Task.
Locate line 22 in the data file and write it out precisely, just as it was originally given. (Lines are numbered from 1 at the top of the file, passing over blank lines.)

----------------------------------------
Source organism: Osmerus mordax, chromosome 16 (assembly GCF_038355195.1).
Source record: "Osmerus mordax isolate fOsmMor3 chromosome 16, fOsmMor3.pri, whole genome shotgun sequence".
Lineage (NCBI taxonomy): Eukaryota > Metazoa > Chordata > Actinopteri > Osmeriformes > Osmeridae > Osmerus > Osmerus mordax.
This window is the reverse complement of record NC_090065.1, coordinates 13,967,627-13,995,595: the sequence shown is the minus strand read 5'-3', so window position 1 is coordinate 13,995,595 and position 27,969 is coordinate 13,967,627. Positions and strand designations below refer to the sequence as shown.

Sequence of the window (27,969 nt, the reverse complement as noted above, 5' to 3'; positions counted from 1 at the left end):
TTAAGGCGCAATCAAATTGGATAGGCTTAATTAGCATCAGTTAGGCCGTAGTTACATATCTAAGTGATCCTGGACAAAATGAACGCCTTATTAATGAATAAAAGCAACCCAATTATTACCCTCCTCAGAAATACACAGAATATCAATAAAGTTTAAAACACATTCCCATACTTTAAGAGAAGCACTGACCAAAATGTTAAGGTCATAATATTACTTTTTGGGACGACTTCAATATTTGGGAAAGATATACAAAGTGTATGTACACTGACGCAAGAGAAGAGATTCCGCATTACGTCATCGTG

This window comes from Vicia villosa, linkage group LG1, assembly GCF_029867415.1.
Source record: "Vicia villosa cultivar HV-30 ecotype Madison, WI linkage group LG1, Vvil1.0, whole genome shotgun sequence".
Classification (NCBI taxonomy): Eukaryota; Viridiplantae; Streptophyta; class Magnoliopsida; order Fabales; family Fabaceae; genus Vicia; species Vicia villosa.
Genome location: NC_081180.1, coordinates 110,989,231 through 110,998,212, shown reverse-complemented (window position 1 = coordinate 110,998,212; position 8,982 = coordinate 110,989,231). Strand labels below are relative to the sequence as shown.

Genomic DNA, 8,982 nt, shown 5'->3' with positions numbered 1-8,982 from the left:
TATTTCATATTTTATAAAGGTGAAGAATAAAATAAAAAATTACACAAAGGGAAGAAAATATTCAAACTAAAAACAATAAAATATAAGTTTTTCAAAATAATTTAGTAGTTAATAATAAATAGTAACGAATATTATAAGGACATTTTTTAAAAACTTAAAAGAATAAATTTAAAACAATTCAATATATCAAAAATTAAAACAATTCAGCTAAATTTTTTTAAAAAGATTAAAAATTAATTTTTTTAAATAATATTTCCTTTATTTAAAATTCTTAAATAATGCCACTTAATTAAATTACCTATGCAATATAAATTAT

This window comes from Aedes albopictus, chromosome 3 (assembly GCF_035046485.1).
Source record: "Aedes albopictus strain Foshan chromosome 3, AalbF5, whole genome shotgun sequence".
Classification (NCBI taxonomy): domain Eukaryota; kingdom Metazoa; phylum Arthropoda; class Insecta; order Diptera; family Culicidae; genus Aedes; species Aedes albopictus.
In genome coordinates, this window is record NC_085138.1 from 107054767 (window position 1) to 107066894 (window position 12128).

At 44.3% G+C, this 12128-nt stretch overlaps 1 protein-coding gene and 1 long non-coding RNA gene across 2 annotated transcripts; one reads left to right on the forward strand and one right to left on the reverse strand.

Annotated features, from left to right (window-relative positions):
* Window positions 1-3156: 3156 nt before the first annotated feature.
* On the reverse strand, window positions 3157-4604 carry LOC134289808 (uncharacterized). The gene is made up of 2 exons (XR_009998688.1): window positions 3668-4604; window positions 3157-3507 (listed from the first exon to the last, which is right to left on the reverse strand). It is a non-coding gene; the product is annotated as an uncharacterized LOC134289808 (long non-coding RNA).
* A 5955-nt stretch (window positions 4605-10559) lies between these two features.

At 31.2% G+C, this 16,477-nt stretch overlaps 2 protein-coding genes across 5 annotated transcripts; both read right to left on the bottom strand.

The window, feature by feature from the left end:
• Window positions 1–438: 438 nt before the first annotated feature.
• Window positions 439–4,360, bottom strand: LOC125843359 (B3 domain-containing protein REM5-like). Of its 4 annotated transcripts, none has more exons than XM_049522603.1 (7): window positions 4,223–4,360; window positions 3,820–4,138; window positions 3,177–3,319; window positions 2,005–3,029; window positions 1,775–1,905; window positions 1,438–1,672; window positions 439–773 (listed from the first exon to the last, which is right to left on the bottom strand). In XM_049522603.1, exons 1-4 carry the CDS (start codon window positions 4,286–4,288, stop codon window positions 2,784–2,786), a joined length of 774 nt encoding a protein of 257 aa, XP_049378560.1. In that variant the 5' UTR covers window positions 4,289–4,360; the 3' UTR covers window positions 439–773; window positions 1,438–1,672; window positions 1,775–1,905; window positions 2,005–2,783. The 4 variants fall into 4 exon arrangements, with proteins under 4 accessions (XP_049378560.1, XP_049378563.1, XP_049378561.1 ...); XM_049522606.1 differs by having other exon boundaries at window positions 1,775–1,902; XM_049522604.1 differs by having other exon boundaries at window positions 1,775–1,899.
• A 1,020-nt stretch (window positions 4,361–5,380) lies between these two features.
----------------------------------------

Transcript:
At 31.2% G+C, this 16,477-nt stretch overlaps 2 protein-coding genes across 5 annotated transcripts; both read right to left on the bottom strand.